pollen fills MoMA's atrium in an installation by wolfgang laib
original content
jan 03, 2013
pollen fills MoMA's atrium in an installation by wolfgang laib



pollen fills MoMA’s atrium in an installation by wolfgang laib
the artist sifting hazelnut pollen in a 1992 installation

photo © wolfgang laib
image courtesy MoMA

 

 

wolfgang laib: pollen from hazelnut
donald b. and catherine c. marron atrium at MoMA, new york
on from january 23rd through to 11th march, 2013

 

 

german conceptual artist wolfgang laib works primarily with natural materials and will be saturating MoMA‘s donald b. and catherine c. marron atrium with an expansive yellow hue as part of his ‘pollen from hazelnut’ exhibition on show from january 23rd, 2013. the site-specific installation will be tailored especially for the space and will be the artist’s largest pollen artwork to date, measuring approximately 18 x 21 feet. the natural powder-like substance that laib will use in MoMA’s installation has been collected by the artist from the natural environment around his home and studio, in a small village in southern germany, since the mid-1990s. working according to the organic cycle of the seasons, laib harvests the pollen on each tree or flower when it is in bloom where he then exhibits the material in a number of ways – often sifted on a stone or concrete floor to manufacture a vast luminous field of color.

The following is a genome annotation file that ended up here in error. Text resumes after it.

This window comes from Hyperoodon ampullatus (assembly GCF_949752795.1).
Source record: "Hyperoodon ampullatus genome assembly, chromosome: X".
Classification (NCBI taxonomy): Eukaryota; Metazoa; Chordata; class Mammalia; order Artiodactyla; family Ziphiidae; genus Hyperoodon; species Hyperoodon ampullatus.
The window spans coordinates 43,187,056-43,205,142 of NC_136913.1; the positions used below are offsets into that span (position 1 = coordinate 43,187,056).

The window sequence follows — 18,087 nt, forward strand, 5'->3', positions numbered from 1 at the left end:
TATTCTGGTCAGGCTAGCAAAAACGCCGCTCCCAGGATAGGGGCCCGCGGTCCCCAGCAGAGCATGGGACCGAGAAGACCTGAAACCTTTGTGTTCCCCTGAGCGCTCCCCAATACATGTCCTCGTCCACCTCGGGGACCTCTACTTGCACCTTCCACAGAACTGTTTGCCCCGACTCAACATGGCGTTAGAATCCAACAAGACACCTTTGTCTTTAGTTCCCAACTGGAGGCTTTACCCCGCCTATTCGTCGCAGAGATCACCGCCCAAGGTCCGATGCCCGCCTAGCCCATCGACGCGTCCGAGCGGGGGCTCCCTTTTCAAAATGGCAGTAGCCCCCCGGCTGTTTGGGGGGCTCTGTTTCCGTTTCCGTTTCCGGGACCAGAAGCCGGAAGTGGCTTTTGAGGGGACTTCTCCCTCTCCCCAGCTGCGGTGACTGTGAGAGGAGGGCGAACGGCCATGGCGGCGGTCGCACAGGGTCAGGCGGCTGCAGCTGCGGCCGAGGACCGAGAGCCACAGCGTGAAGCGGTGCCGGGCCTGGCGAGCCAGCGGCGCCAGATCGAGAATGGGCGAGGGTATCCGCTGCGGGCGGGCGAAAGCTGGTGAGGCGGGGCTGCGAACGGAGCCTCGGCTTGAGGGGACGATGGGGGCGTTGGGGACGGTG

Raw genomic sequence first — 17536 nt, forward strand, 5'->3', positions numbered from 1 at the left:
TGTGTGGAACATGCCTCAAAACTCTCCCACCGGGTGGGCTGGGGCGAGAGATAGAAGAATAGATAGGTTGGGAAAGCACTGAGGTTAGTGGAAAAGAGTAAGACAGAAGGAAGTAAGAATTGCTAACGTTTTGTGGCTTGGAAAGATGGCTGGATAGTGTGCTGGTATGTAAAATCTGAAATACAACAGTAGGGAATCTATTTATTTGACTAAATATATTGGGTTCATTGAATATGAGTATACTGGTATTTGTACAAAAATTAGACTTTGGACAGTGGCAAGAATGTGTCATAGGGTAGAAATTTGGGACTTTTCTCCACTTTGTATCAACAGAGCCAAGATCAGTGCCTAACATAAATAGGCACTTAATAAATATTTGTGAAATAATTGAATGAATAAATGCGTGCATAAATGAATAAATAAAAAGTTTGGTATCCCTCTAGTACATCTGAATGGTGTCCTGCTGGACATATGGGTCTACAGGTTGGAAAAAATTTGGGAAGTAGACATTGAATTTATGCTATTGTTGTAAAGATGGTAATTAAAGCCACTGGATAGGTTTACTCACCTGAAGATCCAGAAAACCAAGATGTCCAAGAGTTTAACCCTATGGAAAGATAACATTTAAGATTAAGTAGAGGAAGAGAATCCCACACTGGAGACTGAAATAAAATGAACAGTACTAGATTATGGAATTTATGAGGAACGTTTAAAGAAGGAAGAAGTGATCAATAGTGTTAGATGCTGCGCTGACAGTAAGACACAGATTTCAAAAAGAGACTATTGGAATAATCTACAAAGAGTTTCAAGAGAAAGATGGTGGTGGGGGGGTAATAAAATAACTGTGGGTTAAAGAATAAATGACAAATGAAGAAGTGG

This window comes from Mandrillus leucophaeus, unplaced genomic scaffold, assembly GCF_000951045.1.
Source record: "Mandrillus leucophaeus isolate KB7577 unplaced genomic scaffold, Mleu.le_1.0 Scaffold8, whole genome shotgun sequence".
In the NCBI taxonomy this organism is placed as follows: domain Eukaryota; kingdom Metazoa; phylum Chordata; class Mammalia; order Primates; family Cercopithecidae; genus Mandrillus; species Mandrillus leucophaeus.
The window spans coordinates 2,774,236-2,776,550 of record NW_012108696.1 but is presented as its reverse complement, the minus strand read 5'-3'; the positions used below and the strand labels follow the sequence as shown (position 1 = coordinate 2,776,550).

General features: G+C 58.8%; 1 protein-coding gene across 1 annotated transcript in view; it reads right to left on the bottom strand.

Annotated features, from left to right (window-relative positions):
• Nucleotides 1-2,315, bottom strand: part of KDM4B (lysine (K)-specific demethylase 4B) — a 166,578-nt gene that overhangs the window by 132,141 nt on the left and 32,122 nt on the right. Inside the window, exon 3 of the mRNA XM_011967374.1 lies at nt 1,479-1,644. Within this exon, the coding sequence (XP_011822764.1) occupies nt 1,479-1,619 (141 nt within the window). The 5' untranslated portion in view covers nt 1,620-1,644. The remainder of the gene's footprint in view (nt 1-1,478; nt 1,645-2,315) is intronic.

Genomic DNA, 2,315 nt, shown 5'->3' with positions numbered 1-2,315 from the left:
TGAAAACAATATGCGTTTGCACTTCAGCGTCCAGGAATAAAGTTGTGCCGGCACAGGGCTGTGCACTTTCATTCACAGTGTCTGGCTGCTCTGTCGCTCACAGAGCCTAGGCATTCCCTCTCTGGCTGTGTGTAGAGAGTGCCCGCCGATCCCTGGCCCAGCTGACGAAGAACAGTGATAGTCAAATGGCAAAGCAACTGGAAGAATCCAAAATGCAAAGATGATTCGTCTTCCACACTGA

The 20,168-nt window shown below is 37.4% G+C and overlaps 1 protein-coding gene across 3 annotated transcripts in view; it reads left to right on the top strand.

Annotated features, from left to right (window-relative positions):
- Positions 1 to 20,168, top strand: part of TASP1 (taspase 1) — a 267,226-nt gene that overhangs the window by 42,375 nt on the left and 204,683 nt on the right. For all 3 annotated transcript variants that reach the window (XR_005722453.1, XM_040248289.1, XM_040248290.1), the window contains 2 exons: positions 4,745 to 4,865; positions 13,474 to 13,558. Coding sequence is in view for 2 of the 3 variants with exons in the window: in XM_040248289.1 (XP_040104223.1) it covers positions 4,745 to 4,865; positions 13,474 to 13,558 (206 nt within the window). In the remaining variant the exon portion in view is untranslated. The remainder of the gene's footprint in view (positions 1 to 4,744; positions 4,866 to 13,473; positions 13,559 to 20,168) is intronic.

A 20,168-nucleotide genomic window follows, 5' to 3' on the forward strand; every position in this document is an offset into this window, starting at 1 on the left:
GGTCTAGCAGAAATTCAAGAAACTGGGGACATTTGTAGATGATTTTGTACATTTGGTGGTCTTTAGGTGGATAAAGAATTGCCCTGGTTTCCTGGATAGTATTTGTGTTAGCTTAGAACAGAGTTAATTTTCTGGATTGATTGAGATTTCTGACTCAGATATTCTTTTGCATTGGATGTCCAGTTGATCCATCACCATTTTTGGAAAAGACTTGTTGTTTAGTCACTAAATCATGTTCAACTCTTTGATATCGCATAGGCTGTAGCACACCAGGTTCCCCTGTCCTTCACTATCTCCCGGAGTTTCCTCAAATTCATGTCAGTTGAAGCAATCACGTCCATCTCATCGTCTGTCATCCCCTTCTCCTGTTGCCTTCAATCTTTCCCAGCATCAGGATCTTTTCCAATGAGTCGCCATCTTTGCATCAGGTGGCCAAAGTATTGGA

laib also manipulates other natural substances such as rice and beeswax. laib will uniformly place piles of rice in rows and columns within a gallery space, or use beeswax to build structures such as wax houses and staircases. the artist regards nature as a force to be interacted with through the senses – however not the objective of his work; rather, to create a space for activity and  reflection to achieve a greater experience.

 


the artist applying the natural material across a concrete floor
photo © wolfgang laib
image courtesy MoMA

 
laib also manipulates other natural substances such as rice and beeswax

 


laib will uniformly place piles of rice in rows and columns within a gallery space

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